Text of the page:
I spend every waking moment that I can in the theater. It’s where characters are free to come alive, right before our eyes. We can experience their energy. This kind of emotional intensity is what I was going for in creating the members of the Little family. Their first-person narratives are a mix of spoken-word poems, folk myths, gospel rhythms and blues influences, all rolled up to tell one story. My hope is that readers will experience their grit, struggle, heartache and emotion — that young readers will get “behind the eyes” of the Little family kids who are living under the lash of racism, and rising above its grip.
The novel is presented in a series of theatrical monologues called “go-tell-its” that paint a portrait of America's struggle for civil rights as deeply felt by the kids who lived it. In some respects, I feel like the novel wrote itself. These characters just started talking to me in their raw, unvarnished vernacular that ended up on the page.
In addition to writing, you edit and publish books — and some of the most memorable ever published. (I immediately think of A Wreath for Emmett Till, one of the most moving books ever created.) How do your roles as writer, editor and publisher intersect?
Yes, I wear a few different hats — author, editor, and publisher. Like any wardrobe accessory, these “hats” are all completely different, worn at different times, and serve different purposes. As an early riser, I start writing while the moon is still in the sky, until six in the morning, when the sun starts to peek up over the horizon. By full daylight, the “writer hat” comes off, and I slip on the publisher/editor hats. It might seem strange, but the three don’t really intersect. Writing is a solitary discipline that’s very introspective. It’s like trying to do psychotherapy on yourself, which, in the long run isn’t possible (laughs!). That’s why I need and depend on my editors – to help me see things I’m not capable of seeing. As an editor, I’m there for other writers. I hold the flashlight while they do the digging on their own psyches. My role is simply to point the light in one direction or another, and say, “What’s under that rock?”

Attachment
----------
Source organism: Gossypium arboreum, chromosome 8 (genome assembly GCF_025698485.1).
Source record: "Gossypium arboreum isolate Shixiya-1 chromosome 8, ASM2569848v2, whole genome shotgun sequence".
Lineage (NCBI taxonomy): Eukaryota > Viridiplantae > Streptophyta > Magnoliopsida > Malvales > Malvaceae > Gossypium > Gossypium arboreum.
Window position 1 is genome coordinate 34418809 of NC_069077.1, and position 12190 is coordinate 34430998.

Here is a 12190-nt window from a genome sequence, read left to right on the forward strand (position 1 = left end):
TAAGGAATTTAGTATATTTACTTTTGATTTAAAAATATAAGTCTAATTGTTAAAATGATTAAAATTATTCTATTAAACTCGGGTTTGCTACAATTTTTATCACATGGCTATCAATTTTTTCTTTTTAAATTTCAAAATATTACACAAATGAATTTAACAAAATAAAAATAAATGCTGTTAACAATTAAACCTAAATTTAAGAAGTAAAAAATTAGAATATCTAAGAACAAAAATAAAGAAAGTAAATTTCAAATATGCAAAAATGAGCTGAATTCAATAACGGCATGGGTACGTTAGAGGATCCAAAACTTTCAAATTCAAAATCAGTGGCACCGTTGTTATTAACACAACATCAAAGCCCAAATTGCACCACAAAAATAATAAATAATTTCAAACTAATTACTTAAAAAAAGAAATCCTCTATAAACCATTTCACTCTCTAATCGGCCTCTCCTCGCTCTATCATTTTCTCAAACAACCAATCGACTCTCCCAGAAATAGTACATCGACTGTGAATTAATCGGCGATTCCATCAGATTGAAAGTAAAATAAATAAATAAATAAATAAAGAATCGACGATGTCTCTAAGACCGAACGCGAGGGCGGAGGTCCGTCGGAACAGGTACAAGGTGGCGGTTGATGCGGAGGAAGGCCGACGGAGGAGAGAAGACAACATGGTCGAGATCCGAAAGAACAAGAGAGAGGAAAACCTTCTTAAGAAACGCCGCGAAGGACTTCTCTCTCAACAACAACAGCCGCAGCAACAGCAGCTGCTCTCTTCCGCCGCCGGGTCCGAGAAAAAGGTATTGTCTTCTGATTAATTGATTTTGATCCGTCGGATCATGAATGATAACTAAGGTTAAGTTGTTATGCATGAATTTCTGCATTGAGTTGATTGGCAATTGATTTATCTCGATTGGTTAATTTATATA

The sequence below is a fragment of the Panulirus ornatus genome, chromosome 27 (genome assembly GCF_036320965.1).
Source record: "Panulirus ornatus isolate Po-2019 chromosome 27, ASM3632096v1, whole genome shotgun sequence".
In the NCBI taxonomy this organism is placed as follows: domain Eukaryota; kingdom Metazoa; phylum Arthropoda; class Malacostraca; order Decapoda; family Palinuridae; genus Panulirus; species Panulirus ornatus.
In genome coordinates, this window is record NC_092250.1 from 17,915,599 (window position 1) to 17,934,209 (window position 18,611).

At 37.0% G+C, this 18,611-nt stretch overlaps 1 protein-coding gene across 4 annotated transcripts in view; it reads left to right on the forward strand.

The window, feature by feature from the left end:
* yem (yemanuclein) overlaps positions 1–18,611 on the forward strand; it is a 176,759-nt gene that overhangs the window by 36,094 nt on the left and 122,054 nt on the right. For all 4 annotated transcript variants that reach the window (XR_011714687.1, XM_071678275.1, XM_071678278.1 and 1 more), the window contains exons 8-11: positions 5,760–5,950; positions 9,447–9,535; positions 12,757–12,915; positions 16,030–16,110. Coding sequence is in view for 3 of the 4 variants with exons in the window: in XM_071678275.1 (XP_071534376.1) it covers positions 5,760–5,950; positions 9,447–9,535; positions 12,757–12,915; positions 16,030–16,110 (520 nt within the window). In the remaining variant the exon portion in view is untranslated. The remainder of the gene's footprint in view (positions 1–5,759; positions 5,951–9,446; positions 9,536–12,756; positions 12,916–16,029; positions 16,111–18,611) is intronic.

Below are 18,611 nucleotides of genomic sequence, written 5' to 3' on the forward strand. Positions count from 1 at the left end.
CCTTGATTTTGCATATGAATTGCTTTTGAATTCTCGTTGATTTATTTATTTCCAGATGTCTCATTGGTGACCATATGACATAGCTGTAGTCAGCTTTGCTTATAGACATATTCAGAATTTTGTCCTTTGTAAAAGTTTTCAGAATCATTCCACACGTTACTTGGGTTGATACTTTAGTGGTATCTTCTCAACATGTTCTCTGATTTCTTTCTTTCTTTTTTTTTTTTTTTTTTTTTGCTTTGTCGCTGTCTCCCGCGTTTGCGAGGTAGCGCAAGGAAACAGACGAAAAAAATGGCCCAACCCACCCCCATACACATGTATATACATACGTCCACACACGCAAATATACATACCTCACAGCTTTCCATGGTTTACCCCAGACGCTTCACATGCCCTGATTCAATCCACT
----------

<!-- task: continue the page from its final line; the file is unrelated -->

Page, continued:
In 2005, while serving as the children’s publisher at Houghton Mifflin Company, I published a book entitled A Wreath for Emmett Till by Marilyn Nelson. Marilyn has crafted a brilliant poetry cycle that illuminates the tragic death of 14-year-old Emmett Till. The book was so controversial when it was first published. As it turned out, it’s served as a healing tool for so many, even after all these years. We still get letters from young readers and teachers expressing gratitude for the book that helps middle schoolers and high school kids understand and move through the harsh emotional impact of racial hatred. It’s why the book is still so relevant today.
You and Brian (in collaboration with the Carle Museum) have curated an exhibition at the High Museum of Art in Atlanta. Tell us the focus of this exhibit. How did you decide which pieces to include? What do you hope the exhibition will achieve?
Picture the Dream: The Story of Civil Rights Through Children’s Books has opened doors of creativity for Brian and me. The exhibition is the first of its kind to delve into the events, people and themes of the civil rights movement, both celebrated and forgotten. This is all done through one of the most compelling forms of visual expression, the children’s picture book. There are nearly 80 artworks on view, ranging from paintings and prints to collages and drawings that evoke the power and continuing relevance of the era that shaped American history and continues to reverberate now. The year 2020 marks the anniversary of several key events from the civil rights movement. Sixty-five years ago, in 1955, Rosa Parks refused to give up her seat on a segregated Montgomery, Alabama bus. Five years later, Ruby Bridges integrated her New Orleans elementary school and four black students catalyzed the sit-in movement at the segregated Woolworth’s lunch counter in Greensboro, North Carolina.
These actions and more are explored in the exhibition with titles by beloved children’s book authors and artists, as well as talented newcomers. The exhibition emphasizes children’s roles as activists and tells important stories about the movement’s icons. With so much race consciousness in the minds and hearts of kids today, the show rings a loud bell of hope for the future. We need that bell more than ever!
We do indeed. Thank you, Andrea for these insights! It will be exciting to read what you write, edit, and publish in the not too distant future!